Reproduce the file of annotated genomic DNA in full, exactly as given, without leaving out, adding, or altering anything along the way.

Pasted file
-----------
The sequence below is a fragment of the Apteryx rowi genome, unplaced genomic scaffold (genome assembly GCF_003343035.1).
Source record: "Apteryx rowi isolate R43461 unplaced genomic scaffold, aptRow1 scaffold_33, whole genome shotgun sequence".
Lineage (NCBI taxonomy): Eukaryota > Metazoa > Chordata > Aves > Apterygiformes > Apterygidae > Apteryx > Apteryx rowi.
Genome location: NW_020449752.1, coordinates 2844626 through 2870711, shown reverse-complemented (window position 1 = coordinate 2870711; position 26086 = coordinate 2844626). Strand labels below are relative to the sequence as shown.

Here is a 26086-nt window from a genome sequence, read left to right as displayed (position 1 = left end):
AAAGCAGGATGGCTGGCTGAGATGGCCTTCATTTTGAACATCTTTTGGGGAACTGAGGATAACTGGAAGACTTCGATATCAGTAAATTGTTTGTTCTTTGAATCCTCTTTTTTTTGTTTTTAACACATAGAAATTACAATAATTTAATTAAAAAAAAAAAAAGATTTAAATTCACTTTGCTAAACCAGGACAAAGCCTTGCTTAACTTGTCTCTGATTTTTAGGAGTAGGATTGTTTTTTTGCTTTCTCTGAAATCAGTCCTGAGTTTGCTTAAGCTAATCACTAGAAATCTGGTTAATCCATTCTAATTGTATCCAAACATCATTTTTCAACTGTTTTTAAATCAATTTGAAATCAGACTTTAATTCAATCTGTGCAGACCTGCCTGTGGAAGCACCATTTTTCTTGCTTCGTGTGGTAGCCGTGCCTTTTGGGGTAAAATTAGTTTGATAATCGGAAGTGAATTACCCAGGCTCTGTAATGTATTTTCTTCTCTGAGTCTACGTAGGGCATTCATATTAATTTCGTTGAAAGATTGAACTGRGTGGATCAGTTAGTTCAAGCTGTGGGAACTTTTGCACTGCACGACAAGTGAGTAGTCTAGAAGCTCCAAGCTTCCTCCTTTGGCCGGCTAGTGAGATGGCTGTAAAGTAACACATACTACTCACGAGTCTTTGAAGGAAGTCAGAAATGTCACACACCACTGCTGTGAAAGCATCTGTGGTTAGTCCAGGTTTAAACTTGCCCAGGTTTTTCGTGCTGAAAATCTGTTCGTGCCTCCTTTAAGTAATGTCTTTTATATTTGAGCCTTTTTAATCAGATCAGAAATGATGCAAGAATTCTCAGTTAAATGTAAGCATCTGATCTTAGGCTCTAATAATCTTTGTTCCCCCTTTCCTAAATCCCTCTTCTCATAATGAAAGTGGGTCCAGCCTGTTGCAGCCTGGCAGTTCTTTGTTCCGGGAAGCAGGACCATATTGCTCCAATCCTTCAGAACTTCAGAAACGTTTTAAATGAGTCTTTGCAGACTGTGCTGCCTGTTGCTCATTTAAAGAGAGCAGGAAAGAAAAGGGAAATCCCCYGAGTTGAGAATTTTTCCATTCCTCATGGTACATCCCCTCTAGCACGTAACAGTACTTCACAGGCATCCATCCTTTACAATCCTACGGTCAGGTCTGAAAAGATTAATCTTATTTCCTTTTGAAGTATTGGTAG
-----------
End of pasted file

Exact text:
The sequence below is a fragment of the Apteryx rowi genome, unplaced genomic scaffold (genome assembly GCF_003343035.1).
Source record: "Apteryx rowi isolate R43461 unplaced genomic scaffold, aptRow1 scaffold_33, whole genome shotgun sequence".
Lineage (NCBI taxonomy): Eukaryota > Metazoa > Chordata > Aves > Apterygiformes > Apterygidae > Apteryx > Apteryx rowi.
Genome location: NW_020449752.1, coordinates 2844626 through 2870711, shown reverse-complemented (window position 1 = coordinate 2870711; position 26086 = coordinate 2844626). Strand labels below are relative to the sequence as shown.

Here is a 26086-nt window from a genome sequence, read left to right as displayed (position 1 = left end):
AAAGCAGGATGGCTGGCTGAGATGGCCTTCATTTTGAACATCTTTTGGGGAACTGAGGATAACTGGAAGACTTCGATATCAGTAAATTGTTTGTTCTTTGAATCCTCTTTTTTTTGTTTTTAACACATAGAAATTACAATAATTTAATTAAAAAAAAAAAAAGATTTAAATTCACTTTGCTAAACCAGGACAAAGCCTTGCTTAACTTGTCTCTGATTTTTAGGAGTAGGATTGTTTTTTTGCTTTCTCTGAAATCAGTCCTGAGTTTGCTTAAGCTAATCACTAGAAATCTGGTTAATCCATTCTAATTGTATCCAAACATCATTTTTCAACTGTTTTTAAATCAATTTGAAATCAGACTTTAATTCAATCTGTGCAGACCTGCCTGTGGAAGCACCATTTTTCTTGCTTCGTGTGGTAGCCGTGCCTTTTGGGGTAAAATTAGTTTGATAATCGGAAGTGAATTACCCAGGCTCTGTAATGTATTTTCTTCTCTGAGTCTACGTAGGGCATTCATATTAATTTCGTTGAAAGATTGAACTGRGTGGATCAGTTAGTTCAAGCTGTGGGAACTTTTGCACTGCACGACAAGTGAGTAGTCTAGAAGCTCCAAGCTTCCTCCTTTGGCCGGCTAGTGAGATGGCTGTAAAGTAACACATACTACTCACGAGTCTTTGAAGGAAGTCAGAAATGTCACACACCACTGCTGTGAAAGCATCTGTGGTTAGTCCAGGTTTAAACTTGCCCAGGTTTTTCGTGCTGAAAATCTGTTCGTGCCTCCTTTAAGTAATGTCTTTTATATTTGAGCCTTTTTAATCAGATCAGAAATGATGCAAGAATTCTCAGTTAAATGTAAGCATCTGATCTTAGGCTCTAATAATCTTTGTTCCCCCTTTCCTAAATCCCTCTTCTCATAATGAAAGTGGGTCCAGCCTGTTGCAGCCTGGCAGTTCTTTGTTCCGGGAAGCAGGACCATATTGCTCCAATCCTTCAGAACTTCAGAAACGTTTTAAATGAGTCTTTGCAGACTGTGCTGCCTGTTGCTCATTTAAAGAGAGCAGGAAAGAAAAGGGAAATCCCCYGAGTTGAGAATTTTTCCATTCCTCATGGTACATCCCCTCTAGCACGTAACAGTACTTCACAGGCATCCATCCTTTACAATCCTACGGTCAGGTCTGAAAAGATTAATCTTATTTCCTTTTGAAGTATTGGTAG